Fragile X syndrome (FXS) Test
Last updated date: 29-Jan-2023
Originally Written in English
Fragile X syndrome (FXS) Test
Fragile X syndrome (FXS) is a hereditary condition. FXS is caused by mutations in a gene known as the FMR1 gene when it was initially found. The FMR1 gene normally produces a protein known as FMRP. FMRP is required for proper brain development. People with FXS do not produce this protein. People with other fragile X-associated disorders have FMR1 gene mutations but normally produce some of the protein.
FXS affects both men and women. Females, on the other hand, frequently experience weaker symptoms than males. The actual number of persons affected with FXS is unknown, however a review of research studies estimated that around 1 in 7,000 males and 1 in 11,000 females had FXS.
Prenatal testing with chorionic villus sample or amniocentesis detects FMR1 mutations while the fetus is still in the womb and looks to be reliable.
Early detection of fragile X syndrome or carrier status is critical for providing early management in infants or fetuses with the syndrome, as well as genetic counselling regarding the possibility of a couple's future children being afflicted. Most parents observe delays in their children's speech and language abilities, difficulty in social and emotional domains, and increased sensitivity in particular situations.
How Is Fragile X Syndrome Inherited?
A mutation in the fragile X mental retardation (FMR1) gene causes fragile X syndrome. The FMR1 gene is found on chromosome X. This defective gene, which may be transmitted down through generations, is often acquired through the gene carried by women.
A fragile X carrier is someone who possesses a mutated FMR1 gene but no evident signs or symptoms of fragile X syndrome. Women who carry the fragile X gene have a 50% risk of conceiving a kid with fragile X syndrome. Fragile X carriers will transfer the mutated gene to all of their daughters but none of their boys. Daughters of carrier men are likely to be cognitively normal, but they are at risk of bearing children with fragile X syndrome.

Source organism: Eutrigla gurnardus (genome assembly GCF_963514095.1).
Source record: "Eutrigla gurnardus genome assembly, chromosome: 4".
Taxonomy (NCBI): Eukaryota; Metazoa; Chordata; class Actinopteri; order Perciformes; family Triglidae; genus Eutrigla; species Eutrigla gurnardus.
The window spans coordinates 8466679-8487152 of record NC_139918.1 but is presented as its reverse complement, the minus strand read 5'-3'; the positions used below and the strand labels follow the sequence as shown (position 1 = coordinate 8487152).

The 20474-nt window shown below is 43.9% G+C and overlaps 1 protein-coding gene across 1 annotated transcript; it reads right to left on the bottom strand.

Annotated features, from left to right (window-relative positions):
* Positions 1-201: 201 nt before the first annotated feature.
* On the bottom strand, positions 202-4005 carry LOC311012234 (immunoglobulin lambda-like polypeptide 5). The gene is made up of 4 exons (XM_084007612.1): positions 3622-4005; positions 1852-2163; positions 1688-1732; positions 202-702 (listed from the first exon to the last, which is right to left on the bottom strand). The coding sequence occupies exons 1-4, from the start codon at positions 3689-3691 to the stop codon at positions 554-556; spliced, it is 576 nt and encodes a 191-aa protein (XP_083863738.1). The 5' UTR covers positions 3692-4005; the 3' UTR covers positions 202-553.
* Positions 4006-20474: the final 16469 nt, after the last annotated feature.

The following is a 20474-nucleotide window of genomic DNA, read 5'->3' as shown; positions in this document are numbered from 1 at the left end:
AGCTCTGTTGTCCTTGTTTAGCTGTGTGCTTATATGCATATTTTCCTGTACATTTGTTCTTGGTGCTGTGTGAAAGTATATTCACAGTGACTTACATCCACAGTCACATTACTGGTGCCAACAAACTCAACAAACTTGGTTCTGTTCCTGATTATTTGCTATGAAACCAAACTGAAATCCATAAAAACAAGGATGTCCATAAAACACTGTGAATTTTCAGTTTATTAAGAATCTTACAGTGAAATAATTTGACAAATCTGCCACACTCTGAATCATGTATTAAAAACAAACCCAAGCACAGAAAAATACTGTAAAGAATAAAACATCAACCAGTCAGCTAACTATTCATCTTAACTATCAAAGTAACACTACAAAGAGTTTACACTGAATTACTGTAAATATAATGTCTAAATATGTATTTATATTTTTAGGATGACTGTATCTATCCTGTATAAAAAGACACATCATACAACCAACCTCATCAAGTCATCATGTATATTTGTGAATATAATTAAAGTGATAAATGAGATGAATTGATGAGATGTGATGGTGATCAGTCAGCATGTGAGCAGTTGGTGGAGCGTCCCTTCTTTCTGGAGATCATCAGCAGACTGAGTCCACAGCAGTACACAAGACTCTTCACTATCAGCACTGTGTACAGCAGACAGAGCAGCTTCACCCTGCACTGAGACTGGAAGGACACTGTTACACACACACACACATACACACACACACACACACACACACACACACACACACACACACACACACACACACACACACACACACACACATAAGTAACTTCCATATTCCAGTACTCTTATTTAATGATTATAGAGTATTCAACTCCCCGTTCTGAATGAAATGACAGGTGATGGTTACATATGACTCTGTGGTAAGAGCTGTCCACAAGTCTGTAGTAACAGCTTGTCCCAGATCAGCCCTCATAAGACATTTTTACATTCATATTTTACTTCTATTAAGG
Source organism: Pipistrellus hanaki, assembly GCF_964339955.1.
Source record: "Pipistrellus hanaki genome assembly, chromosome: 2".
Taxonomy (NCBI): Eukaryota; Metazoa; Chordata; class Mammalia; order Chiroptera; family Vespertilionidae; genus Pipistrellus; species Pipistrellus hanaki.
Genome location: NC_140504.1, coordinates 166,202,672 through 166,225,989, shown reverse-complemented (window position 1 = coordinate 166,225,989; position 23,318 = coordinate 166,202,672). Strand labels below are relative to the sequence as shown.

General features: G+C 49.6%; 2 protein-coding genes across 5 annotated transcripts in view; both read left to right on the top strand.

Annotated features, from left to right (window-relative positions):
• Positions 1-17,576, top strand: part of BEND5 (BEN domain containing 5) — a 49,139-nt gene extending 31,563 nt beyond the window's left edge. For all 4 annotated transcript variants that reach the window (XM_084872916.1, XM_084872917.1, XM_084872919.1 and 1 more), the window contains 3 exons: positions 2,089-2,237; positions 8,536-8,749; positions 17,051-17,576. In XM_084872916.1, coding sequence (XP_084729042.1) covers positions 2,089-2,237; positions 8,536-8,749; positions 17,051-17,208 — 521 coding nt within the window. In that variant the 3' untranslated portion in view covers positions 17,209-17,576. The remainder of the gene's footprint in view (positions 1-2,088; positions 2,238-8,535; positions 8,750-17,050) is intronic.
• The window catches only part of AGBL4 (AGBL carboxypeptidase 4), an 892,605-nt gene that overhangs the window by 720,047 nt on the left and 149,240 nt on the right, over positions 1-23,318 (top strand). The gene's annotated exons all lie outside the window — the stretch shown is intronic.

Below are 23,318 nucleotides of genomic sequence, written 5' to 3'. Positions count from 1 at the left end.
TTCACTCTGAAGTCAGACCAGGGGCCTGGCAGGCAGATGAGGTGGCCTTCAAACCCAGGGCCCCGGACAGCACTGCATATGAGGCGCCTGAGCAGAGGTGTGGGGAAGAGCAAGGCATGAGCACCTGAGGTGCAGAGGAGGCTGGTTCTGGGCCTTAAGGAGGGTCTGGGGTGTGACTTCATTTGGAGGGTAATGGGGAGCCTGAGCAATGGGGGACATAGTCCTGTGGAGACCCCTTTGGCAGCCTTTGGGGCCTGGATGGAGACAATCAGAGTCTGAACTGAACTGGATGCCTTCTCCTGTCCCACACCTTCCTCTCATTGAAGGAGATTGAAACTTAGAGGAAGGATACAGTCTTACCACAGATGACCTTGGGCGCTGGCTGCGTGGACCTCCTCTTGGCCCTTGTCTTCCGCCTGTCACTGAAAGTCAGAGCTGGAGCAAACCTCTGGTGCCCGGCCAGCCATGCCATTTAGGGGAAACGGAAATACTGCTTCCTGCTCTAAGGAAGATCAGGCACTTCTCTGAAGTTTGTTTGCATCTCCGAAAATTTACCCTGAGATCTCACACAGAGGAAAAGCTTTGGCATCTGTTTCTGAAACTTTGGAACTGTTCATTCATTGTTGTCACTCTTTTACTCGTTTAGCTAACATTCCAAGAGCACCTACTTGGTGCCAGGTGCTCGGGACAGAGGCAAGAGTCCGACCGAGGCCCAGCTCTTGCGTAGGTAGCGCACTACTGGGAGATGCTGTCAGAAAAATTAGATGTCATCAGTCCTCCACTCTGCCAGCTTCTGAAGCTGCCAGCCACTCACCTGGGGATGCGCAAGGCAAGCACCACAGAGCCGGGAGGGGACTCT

The genetics of fragile X syndrome are complicated. Genetic counseling is recommended when someone has a family history of fragile X syndrome or is shown to be a carrier of fragile X.
Signs & Symptoms of Fragile X Syndrome
Signs that a child might have FXS include:
- Developmental delays (inability to sit, walk, or talk at the same time as other children of the same age).
- Learning impairments (difficulties learning new skills)
- Social and behavioral issues (such as not making eye contact, anxiety, trouble paying attention, hand flapping, acting and speaking without thinking, and being very active).
- FXS males often have some degree of intellectual handicap, which can range from mild to severe. Females with FXS may have normal IQ or a mild intellectual handicap. Autism spectrum disorder (ASD) is also more common in patients with FXS.
Who Should Have Fragile X Testing?
Fragile X testing should be considered in three broad circumstances:
- Clinical signs of Fragile X syndrome, Fragile X-associated tremor/ataxia syndrome (FXTAS), or Fragile X-associated primary ovarian insufficiency (FXPAI) (FXPOI).
- Infertility or a family history of FXS, FXTAS, intellectual or learning difficulties, or autism of unknown etiology.
- Fragile X genetics and heredity can be traced back to a family or personal history of the disorder (i.e., carrier).
Specific indications for testing include:
- Any man or female with intellectual difficulties, developmental delays, speech and language delays, autism, or learning problems caused by an unknown factor.